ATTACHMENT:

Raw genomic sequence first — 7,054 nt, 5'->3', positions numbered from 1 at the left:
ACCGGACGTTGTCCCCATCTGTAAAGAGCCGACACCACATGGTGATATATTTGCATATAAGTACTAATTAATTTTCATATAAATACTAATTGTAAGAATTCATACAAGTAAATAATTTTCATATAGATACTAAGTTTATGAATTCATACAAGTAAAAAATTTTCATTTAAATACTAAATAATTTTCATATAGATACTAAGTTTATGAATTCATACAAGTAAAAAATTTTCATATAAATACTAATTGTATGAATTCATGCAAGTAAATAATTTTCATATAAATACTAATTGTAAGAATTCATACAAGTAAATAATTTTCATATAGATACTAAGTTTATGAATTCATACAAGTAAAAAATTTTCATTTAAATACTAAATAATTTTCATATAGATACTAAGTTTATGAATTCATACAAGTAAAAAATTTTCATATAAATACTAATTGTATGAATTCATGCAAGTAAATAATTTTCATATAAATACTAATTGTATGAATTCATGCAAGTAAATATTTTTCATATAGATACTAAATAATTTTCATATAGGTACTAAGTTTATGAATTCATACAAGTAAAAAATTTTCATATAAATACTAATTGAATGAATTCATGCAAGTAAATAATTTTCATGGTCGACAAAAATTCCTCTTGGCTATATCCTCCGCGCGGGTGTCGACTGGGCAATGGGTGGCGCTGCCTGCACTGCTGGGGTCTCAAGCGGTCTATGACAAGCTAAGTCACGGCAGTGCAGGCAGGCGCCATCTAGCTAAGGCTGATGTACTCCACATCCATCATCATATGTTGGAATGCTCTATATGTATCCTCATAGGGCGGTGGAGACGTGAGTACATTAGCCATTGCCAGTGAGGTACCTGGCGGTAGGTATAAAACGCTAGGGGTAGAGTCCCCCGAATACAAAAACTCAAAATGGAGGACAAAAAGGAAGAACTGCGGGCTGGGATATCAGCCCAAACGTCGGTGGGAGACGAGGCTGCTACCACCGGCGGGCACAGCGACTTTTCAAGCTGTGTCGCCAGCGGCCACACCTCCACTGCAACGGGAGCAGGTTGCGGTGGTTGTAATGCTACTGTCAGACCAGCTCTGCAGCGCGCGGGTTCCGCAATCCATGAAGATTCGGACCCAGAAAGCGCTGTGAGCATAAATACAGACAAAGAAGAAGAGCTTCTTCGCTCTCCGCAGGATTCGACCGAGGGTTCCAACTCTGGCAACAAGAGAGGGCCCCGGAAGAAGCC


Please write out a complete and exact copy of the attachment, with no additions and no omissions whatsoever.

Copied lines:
Raw genomic sequence first — 7,054 nt, 5'->3', positions numbered from 1 at the left:
ACCGGACGTTGTCCCCATCTGTAAAGAGCCGACACCACATGGTGATATATTTGCATATAAGTACTAATTAATTTTCATATAAATACTAATTGTAAGAATTCATACAAGTAAATAATTTTCATATAGATACTAAGTTTATGAATTCATACAAGTAAAAAATTTTCATTTAAATACTAAATAATTTTCATATAGATACTAAGTTTATGAATTCATACAAGTAAAAAATTTTCATATAAATACTAATTGTATGAATTCATGCAAGTAAATAATTTTCATATAAATACTAATTGTAAGAATTCATACAAGTAAATAATTTTCATATAGATACTAAGTTTATGAATTCATACAAGTAAAAAATTTTCATTTAAATACTAAATAATTTTCATATAGATACTAAGTTTATGAATTCATACAAGTAAAAAATTTTCATATAAATACTAATTGTATGAATTCATGCAAGTAAATAATTTTCATATAAATACTAATTGTATGAATTCATGCAAGTAAATATTTTTCATATAGATACTAAATAATTTTCATATAGGTACTAAGTTTATGAATTCATACAAGTAAAAAATTTTCATATAAATACTAATTGAATGAATTCATGCAAGTAAATAATTTTCATGGTCGACAAAAATTCCTCTTGGCTATATCCTCCGCGCGGGTGTCGACTGGGCAATGGGTGGCGCTGCCTGCACTGCTGGGGTCTCAAGCGGTCTATGACAAGCTAAGTCACGGCAGTGCAGGCAGGCGCCATCTAGCTAAGGCTGATGTACTCCACATCCATCATCATATGTTGGAATGCTCTATATGTATCCTCATAGGGCGGTGGAGACGTGAGTACATTAGCCATTGCCAGTGAGGTACCTGGCGGTAGGTATAAAACGCTAGGGGTAGAGTCCCCCGAATACAAAAACTCAAAATGGAGGACAAAAAGGAAGAACTGCGGGCTGGGATATCAGCCCAAACGTCGGTGGGAGACGAGGCTGCTACCACCGGCGGGCACAGCGACTTTTCAAGCTGTGTCGCCAGCGGCCACACCTCCACTGCAACGGGAGCAGGTTGCGGTGGTTGTAATGCTACTGTCAGACCAGCTCTGCAGCGCGCGGGTTCCGCAATCCATGAAGATTCGGACCCAGAAAGCGCTGTGAGCATAAATACAGACAAAGAAGAAGAGCTTCTTCGCTCTCCGCAGGATTCGACCGAGGGTTCCAACTCTGGCAACAAGAGAGGGCCCCGGAAGAAGCC